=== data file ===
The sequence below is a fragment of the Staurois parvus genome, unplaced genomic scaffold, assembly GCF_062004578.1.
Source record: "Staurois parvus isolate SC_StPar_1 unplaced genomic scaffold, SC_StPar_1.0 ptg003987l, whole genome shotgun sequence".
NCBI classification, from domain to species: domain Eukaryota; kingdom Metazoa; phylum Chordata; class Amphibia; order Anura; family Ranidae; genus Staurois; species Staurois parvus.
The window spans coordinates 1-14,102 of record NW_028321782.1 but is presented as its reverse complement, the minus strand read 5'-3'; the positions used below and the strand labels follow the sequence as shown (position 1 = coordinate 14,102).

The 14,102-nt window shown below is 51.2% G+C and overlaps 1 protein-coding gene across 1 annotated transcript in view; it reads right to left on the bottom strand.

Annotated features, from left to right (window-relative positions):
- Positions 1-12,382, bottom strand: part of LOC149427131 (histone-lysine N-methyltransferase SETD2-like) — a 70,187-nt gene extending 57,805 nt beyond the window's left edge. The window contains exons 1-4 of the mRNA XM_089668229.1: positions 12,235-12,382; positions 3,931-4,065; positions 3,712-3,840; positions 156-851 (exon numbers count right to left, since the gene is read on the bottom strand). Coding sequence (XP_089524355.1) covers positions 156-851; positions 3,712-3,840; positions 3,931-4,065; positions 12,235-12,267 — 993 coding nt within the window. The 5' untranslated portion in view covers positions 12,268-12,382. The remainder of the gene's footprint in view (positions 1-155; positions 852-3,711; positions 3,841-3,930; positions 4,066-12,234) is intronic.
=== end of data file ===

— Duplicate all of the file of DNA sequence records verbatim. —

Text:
The sequence below is a fragment of the Staurois parvus genome, unplaced genomic scaffold, assembly GCF_062004578.1.
Source record: "Staurois parvus isolate SC_StPar_1 unplaced genomic scaffold, SC_StPar_1.0 ptg003987l, whole genome shotgun sequence".
NCBI classification, from domain to species: domain Eukaryota; kingdom Metazoa; phylum Chordata; class Amphibia; order Anura; family Ranidae; genus Staurois; species Staurois parvus.
The window spans coordinates 1-14,102 of record NW_028321782.1 but is presented as its reverse complement, the minus strand read 5'-3'; the positions used below and the strand labels follow the sequence as shown (position 1 = coordinate 14,102).

The 14,102-nt window shown below is 51.2% G+C and overlaps 1 protein-coding gene across 1 annotated transcript in view; it reads right to left on the bottom strand.

Annotated features, from left to right (window-relative positions):
- Positions 1-12,382, bottom strand: part of LOC149427131 (histone-lysine N-methyltransferase SETD2-like) — a 70,187-nt gene extending 57,805 nt beyond the window's left edge. The window contains exons 1-4 of the mRNA XM_089668229.1: positions 12,235-12,382; positions 3,931-4,065; positions 3,712-3,840; positions 156-851 (exon numbers count right to left, since the gene is read on the bottom strand). Coding sequence (XP_089524355.1) covers positions 156-851; positions 3,712-3,840; positions 3,931-4,065; positions 12,235-12,267 — 993 coding nt within the window. The 5' untranslated portion in view covers positions 12,268-12,382. The remainder of the gene's footprint in view (positions 1-155; positions 852-3,711; positions 3,841-3,930; positions 4,066-12,234) is intronic.